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Submitted by Arthur - N1ORC

Samples of the Future
Credit: The crew of the International Space Station, NASA

Explanation: Many years from now, space travelers will zip around the
solar system in extraordinary spaceships. Meteoroids? No problem.
Punctures in the hull will heal themselves. Radiation? Astronauts will
be shielded from the most powerful cosmic rays. Low on fuel? Impossible.
The craft will be propeled by inexhaustible sunlight pressing against a
lightweight solar sail--kilometers wide yet only a few molecules thick.

How do you make such a super-spaceship? The first step is to find the
right building materials. That's the goal of MISSE (pronounced "Missy"),
short for the Materials International Space Station Experiment. Pictured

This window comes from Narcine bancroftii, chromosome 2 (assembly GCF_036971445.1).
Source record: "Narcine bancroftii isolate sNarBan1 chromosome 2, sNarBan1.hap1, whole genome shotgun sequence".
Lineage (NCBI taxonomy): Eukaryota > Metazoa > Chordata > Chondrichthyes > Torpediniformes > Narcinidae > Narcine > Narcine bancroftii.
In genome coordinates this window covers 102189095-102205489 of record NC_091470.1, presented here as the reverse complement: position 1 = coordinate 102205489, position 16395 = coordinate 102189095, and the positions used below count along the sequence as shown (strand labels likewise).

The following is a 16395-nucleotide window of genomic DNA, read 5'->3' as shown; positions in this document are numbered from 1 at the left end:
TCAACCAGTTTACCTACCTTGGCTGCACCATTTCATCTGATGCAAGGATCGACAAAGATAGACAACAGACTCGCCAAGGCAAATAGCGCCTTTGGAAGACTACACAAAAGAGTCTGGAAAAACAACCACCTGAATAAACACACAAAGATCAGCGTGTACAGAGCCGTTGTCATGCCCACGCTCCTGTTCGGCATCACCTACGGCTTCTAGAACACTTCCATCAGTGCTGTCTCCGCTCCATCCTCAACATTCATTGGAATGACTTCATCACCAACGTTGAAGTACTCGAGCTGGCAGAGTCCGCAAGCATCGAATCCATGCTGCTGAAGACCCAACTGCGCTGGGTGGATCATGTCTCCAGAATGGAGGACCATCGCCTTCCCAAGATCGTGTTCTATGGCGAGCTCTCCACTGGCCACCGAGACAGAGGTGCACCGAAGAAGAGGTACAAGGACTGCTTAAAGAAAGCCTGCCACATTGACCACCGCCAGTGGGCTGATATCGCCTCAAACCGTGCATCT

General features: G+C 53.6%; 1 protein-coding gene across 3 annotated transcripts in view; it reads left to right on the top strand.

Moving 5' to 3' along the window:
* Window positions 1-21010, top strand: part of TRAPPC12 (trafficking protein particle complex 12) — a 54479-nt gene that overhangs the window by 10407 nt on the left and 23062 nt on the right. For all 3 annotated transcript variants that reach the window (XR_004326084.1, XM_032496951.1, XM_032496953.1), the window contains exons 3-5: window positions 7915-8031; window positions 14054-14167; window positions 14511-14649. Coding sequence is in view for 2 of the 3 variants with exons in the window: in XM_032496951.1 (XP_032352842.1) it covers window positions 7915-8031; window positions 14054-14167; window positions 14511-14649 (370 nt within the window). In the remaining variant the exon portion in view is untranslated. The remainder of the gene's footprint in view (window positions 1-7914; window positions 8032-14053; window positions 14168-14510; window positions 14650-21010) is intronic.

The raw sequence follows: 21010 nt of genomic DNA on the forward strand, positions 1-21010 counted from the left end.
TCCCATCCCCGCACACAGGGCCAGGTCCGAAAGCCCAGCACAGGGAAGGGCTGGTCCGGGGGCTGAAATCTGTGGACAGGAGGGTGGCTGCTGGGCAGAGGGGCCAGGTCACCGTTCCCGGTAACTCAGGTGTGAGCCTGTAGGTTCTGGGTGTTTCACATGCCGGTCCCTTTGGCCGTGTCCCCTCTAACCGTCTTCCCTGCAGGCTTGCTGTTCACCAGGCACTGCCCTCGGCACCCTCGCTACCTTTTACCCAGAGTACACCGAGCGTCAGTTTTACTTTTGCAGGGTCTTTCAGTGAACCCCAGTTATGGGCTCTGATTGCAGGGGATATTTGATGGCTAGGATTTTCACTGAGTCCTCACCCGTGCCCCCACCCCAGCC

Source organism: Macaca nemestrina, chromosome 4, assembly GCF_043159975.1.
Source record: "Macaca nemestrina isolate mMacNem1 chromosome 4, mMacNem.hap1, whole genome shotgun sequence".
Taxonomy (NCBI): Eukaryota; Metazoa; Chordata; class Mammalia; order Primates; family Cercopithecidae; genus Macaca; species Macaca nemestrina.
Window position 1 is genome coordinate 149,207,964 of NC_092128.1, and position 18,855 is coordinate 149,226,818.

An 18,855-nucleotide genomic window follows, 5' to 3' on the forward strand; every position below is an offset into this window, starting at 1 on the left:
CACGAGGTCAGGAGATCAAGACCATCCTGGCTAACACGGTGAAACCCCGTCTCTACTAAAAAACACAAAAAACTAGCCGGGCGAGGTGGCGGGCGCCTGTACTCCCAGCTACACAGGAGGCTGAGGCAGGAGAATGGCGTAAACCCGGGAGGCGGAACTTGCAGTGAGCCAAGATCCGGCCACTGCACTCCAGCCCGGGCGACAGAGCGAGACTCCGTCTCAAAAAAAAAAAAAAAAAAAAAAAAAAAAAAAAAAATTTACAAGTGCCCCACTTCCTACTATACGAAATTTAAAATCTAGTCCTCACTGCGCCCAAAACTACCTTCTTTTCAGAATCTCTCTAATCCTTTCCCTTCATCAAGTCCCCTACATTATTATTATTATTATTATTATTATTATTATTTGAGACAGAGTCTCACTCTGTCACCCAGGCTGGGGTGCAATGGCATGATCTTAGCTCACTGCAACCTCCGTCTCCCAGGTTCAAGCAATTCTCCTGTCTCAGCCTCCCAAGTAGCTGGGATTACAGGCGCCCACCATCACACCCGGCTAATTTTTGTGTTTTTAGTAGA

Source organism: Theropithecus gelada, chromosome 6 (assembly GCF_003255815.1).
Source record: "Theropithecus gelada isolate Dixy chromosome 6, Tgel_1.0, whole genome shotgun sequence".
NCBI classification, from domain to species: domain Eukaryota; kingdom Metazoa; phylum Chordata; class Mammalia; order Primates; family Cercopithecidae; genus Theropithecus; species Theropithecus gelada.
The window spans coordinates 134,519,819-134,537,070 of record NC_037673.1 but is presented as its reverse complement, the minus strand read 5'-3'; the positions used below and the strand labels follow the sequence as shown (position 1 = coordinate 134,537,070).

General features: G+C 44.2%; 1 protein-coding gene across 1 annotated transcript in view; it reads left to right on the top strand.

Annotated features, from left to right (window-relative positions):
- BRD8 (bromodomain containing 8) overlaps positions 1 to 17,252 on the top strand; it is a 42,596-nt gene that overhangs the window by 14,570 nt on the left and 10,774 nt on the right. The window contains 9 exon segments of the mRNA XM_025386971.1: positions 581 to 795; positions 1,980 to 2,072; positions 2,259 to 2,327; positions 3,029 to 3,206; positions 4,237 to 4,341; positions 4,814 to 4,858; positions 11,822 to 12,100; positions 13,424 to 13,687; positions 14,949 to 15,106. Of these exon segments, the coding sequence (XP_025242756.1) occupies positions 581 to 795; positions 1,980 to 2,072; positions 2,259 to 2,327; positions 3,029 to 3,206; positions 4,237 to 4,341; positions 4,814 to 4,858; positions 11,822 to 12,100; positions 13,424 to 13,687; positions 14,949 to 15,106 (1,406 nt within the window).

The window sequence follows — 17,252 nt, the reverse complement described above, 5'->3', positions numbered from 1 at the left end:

above, MISSE consists of two suitcase-like containers filled with
hundreds of advanced materials. The suitcases are opened and mounted
outside the space station's Quest airlock where the samples are exposed
to the ravages of space.

MISSE was delivered to the ISS in late 2001 and "it's doing great," says
Bill Kinard of NASA's Langley Research Center. "Frequent crew
photographs show that most of our test specimens are not being adversely
affected by the space environment, just as we hoped. A few samples have
been physically damaged--perhaps from meteoroid or man-made debris
impacts, atomic oxygen erosion, or even rocket blasts from docking
spacecraft. We'll find out more when they are retrieved by astronauts
during a future spacewalk."

A new batch of MISSE samples is ready for launch when the space shuttle
returns to flight. "They'll replace the samples that are on the ISS
now," says Kinard. Among the new samples will be some stowaways:
"approximately 4 million Basil seeds that we plan to distribute to
students for science projects on the effects of the space exposure," he
explains. It's a little something extra for the future passengers of
those super-spaceships.

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